Voltage across resistors in series and parallel

  • Thread starter TrolliOlli
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  • #1
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So I must be missing some crucial knowledge in my knowledge of electrostatics because I simply don't understand how this works. I'm given a circuit like this:

[PLAIN]http://img3.imageshack.us/img3/8730/circuiti.png [Broken]

and I find out the voltage across bulb B is the same as that across the 10 ohm resistor.

I was under the impression that, since we know V = IR and we know the current across B is the same as the current across the 10 ohm resistor the Voltage would be different assuming B has a resistance other than 10 ohms. What am I missing here?
 
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Answers and Replies

  • #2
Doc Al
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The voltage is the same, not necessarily the current. Branches in parallel have the same voltage.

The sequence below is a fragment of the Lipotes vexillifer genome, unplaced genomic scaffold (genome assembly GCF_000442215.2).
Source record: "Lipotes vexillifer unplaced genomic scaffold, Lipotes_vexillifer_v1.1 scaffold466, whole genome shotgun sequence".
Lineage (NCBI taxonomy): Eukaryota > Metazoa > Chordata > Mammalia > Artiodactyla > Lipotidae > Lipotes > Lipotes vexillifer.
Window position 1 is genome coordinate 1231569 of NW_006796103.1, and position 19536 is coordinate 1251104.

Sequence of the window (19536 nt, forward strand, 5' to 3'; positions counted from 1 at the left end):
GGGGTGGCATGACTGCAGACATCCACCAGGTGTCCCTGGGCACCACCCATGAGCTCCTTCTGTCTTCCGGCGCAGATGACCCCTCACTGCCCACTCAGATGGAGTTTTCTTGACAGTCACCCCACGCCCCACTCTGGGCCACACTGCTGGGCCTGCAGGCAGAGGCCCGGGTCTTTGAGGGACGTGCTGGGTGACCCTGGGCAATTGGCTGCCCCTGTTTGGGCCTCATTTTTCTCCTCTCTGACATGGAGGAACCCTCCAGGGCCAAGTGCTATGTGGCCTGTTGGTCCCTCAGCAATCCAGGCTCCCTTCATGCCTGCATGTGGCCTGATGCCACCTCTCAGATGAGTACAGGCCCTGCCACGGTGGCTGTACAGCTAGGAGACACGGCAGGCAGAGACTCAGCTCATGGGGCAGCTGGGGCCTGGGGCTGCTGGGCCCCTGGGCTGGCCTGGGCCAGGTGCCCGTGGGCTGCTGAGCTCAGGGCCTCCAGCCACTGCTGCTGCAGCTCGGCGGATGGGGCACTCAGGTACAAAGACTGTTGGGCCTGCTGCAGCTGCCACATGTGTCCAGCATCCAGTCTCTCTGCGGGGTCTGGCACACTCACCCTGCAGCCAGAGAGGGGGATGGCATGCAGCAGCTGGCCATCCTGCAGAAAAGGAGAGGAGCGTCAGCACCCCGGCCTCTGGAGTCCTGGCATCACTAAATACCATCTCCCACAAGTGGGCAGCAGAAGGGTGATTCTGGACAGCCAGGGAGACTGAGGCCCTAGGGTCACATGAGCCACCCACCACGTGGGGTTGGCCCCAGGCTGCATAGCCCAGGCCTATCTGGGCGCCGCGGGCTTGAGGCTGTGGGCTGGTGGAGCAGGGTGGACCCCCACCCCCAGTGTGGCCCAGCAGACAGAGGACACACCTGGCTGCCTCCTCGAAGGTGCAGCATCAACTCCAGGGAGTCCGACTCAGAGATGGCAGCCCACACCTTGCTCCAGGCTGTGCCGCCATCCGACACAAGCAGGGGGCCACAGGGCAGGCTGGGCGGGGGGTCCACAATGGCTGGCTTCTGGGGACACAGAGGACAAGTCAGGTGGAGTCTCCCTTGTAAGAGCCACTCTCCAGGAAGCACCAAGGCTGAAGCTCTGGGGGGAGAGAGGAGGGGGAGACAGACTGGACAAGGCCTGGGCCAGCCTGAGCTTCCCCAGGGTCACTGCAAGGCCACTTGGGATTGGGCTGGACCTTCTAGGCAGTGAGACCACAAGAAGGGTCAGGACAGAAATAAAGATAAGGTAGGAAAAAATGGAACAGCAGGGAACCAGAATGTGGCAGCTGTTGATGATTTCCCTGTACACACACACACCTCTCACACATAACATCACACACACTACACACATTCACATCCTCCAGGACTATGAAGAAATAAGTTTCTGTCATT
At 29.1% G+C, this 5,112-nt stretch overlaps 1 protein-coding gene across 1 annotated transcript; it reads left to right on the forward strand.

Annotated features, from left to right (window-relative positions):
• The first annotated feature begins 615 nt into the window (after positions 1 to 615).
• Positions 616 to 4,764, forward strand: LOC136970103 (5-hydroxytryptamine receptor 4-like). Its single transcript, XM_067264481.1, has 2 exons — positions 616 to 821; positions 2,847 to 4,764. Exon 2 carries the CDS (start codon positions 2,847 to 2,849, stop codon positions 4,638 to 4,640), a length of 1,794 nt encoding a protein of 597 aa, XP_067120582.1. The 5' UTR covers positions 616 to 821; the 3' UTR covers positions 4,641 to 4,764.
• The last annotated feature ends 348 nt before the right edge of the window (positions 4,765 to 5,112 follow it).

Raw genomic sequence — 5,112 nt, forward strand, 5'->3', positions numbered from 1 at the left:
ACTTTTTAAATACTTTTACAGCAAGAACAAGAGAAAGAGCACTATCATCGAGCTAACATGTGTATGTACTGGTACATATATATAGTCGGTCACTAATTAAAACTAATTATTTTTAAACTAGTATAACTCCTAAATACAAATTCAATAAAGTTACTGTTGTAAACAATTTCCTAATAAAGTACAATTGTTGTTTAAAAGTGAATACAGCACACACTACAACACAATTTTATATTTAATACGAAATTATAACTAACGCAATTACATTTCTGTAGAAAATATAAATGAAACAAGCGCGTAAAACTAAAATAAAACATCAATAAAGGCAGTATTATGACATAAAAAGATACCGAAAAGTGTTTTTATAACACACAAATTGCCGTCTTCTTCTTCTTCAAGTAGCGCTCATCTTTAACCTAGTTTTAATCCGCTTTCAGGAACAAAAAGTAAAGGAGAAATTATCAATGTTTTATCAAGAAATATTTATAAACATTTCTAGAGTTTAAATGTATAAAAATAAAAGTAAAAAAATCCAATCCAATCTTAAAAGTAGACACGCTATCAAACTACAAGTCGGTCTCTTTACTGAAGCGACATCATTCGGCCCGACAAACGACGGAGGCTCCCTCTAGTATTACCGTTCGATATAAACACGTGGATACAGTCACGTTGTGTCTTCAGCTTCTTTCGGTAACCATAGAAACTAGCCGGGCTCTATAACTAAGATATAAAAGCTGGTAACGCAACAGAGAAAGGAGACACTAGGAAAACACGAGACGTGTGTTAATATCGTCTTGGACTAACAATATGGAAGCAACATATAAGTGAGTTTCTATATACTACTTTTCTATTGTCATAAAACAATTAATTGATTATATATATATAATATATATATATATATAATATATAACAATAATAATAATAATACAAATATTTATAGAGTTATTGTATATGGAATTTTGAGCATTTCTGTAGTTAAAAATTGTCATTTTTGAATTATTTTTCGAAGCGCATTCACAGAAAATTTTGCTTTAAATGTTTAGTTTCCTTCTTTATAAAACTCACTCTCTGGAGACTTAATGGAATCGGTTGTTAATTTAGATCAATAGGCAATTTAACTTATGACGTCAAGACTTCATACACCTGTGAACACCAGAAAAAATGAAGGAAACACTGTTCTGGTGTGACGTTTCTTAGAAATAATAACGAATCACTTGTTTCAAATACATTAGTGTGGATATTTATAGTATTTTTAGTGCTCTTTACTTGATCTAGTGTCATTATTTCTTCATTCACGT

• #3
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The voltage is the same, not necessarily the current. Branches in parallel have the same voltage.
Would that also apply to two resistors in series? If I simply had a battery with two resistors in series would their voltage be equal regardless of whether or not their resistors were equal?
 
  • #4
Doc Al
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Would that also apply to two resistors in series? If I simply had a battery with two resistors in series would their voltage be equal regardless of whether or not their resistors were equal?
Things in parallel have the same voltage; things in series have the same current.
 

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